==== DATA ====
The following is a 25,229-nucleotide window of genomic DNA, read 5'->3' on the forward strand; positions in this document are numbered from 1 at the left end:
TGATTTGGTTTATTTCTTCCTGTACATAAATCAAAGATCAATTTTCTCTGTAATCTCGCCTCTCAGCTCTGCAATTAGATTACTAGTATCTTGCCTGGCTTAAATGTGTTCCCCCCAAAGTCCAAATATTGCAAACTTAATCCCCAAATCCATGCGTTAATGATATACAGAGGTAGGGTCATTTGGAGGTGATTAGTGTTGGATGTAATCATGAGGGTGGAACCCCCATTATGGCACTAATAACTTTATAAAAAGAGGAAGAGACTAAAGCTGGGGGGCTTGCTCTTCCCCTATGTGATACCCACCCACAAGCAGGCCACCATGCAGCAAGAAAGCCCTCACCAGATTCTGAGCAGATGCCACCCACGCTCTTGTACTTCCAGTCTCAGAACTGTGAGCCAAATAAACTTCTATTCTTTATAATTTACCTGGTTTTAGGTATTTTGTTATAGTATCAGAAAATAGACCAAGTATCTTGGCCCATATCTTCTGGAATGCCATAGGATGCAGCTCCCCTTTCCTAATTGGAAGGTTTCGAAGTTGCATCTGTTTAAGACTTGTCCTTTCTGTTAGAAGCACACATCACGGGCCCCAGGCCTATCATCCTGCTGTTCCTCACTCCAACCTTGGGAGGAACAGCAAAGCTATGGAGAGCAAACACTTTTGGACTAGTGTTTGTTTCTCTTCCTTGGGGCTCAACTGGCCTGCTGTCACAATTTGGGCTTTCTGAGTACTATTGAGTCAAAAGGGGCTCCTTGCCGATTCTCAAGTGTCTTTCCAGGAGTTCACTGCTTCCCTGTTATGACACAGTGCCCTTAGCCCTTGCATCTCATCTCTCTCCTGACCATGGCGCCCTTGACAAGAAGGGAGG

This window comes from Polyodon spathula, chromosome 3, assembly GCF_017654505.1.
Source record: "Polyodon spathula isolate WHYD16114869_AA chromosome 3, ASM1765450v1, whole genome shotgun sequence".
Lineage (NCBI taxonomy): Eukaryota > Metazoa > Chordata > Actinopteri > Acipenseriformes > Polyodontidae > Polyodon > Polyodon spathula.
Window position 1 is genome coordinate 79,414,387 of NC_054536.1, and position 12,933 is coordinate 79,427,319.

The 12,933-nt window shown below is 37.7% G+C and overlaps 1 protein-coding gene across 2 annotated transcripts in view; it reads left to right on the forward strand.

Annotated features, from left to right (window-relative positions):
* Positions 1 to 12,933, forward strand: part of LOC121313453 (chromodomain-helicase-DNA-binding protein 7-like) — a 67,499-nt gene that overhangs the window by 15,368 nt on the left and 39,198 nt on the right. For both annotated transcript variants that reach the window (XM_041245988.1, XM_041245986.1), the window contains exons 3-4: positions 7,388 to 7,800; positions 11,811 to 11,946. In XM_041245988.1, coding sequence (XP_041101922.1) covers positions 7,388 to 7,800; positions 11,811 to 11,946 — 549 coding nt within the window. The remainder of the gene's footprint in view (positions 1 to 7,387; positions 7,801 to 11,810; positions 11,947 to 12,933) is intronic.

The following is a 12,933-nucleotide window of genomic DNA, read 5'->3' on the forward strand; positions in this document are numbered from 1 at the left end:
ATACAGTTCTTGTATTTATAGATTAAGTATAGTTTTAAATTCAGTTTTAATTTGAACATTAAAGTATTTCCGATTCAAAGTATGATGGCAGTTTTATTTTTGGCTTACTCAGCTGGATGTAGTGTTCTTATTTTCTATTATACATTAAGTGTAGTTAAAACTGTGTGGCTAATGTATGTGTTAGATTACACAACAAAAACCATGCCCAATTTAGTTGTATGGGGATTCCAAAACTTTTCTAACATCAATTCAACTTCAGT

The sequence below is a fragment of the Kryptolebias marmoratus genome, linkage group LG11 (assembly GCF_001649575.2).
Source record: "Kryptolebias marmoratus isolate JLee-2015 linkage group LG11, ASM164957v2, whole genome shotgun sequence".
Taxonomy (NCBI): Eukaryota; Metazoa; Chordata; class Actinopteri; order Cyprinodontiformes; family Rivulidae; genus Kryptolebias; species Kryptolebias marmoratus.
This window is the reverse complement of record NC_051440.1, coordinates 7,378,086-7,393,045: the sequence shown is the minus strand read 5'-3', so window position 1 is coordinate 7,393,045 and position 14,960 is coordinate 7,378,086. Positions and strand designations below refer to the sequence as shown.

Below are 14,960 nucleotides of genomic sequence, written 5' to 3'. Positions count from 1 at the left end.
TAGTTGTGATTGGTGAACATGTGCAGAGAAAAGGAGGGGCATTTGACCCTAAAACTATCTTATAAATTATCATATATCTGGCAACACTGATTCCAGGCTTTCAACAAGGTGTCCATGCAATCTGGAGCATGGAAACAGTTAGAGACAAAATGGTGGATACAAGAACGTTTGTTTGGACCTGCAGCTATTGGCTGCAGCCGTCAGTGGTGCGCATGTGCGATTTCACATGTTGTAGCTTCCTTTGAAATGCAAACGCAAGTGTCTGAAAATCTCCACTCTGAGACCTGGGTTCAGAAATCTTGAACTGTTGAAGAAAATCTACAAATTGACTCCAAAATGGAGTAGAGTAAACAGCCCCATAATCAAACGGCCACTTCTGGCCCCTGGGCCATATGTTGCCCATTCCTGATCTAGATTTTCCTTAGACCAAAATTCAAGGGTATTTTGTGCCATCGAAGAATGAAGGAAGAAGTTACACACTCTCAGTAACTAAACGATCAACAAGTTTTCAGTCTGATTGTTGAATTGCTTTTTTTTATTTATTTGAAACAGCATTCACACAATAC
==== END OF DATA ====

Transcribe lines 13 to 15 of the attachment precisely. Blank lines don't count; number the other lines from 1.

Source record: "Kryptolebias marmoratus isolate JLee-2015 linkage group LG11, ASM164957v2, whole genome shotgun sequence".
Taxonomy (NCBI): Eukaryota; Metazoa; Chordata; class Actinopteri; order Cyprinodontiformes; family Rivulidae; genus Kryptolebias; species Kryptolebias marmoratus.
This window is the reverse complement of record NC_051440.1, coordinates 7,378,086-7,393,045: the sequence shown is the minus strand read 5'-3', so window position 1 is coordinate 7,393,045 and position 14,960 is coordinate 7,378,086. Positions and strand designations below refer to the sequence as shown.